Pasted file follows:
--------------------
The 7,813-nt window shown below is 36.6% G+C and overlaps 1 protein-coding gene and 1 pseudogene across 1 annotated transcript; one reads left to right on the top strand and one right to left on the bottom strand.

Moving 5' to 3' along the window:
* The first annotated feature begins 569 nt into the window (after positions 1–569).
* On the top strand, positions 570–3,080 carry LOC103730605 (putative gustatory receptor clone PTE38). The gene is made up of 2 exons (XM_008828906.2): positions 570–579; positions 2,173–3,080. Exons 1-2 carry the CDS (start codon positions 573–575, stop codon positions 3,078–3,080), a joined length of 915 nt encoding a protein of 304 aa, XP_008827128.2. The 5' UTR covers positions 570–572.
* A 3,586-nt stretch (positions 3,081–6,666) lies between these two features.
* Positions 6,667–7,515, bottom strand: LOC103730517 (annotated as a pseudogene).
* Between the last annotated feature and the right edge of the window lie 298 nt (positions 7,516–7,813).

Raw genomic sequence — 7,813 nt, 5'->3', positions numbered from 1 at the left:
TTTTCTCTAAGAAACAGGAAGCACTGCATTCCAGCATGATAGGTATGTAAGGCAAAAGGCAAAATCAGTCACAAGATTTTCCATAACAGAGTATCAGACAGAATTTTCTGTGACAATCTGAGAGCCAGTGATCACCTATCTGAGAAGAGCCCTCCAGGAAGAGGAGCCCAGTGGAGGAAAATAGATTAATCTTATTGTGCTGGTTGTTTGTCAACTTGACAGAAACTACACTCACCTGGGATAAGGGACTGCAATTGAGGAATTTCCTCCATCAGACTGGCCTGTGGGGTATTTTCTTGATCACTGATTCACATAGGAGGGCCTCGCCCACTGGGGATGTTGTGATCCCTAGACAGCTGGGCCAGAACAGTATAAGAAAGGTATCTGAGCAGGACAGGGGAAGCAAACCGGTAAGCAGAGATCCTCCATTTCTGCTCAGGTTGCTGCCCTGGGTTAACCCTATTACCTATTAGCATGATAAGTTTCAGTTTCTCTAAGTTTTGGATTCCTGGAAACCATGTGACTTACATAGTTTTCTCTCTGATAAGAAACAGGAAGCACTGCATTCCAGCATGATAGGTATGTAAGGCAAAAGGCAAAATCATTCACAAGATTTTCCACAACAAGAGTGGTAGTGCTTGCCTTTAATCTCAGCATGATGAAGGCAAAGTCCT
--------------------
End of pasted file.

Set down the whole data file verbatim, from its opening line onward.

The 7,813-nt window shown below is 36.6% G+C and overlaps 1 protein-coding gene and 1 pseudogene across 1 annotated transcript; one reads left to right on the top strand and one right to left on the bottom strand.

Moving 5' to 3' along the window:
* The first annotated feature begins 569 nt into the window (after positions 1–569).
* On the top strand, positions 570–3,080 carry LOC103730605 (putative gustatory receptor clone PTE38). The gene is made up of 2 exons (XM_008828906.2): positions 570–579; positions 2,173–3,080. Exons 1-2 carry the CDS (start codon positions 573–575, stop codon positions 3,078–3,080), a joined length of 915 nt encoding a protein of 304 aa, XP_008827128.2. The 5' UTR covers positions 570–572.
* A 3,586-nt stretch (positions 3,081–6,666) lies between these two features.
* Positions 6,667–7,515, bottom strand: LOC103730517 (annotated as a pseudogene).
* Between the last annotated feature and the right edge of the window lie 298 nt (positions 7,516–7,813).

Raw genomic sequence — 7,813 nt, 5'->3', positions numbered from 1 at the left:
TTTTCTCTAAGAAACAGGAAGCACTGCATTCCAGCATGATAGGTATGTAAGGCAAAAGGCAAAATCAGTCACAAGATTTTCCATAACAGAGTATCAGACAGAATTTTCTGTGACAATCTGAGAGCCAGTGATCACCTATCTGAGAAGAGCCCTCCAGGAAGAGGAGCCCAGTGGAGGAAAATAGATTAATCTTATTGTGCTGGTTGTTTGTCAACTTGACAGAAACTACACTCACCTGGGATAAGGGACTGCAATTGAGGAATTTCCTCCATCAGACTGGCCTGTGGGGTATTTTCTTGATCACTGATTCACATAGGAGGGCCTCGCCCACTGGGGATGTTGTGATCCCTAGACAGCTGGGCCAGAACAGTATAAGAAAGGTATCTGAGCAGGACAGGGGAAGCAAACCGGTAAGCAGAGATCCTCCATTTCTGCTCAGGTTGCTGCCCTGGGTTAACCCTATTACCTATTAGCATGATAAGTTTCAGTTTCTCTAAGTTTTGGATTCCTGGAAACCATGTGACTTACATAGTTTTCTCTCTGATAAGAAACAGGAAGCACTGCATTCCAGCATGATAGGTATGTAAGGCAAAAGGCAAAATCATTCACAAGATTTTCCACAACAAGAGTGGTAGTGCTTGCCTTTAATCTCAGCATGATGAAGGCAAAGTCCT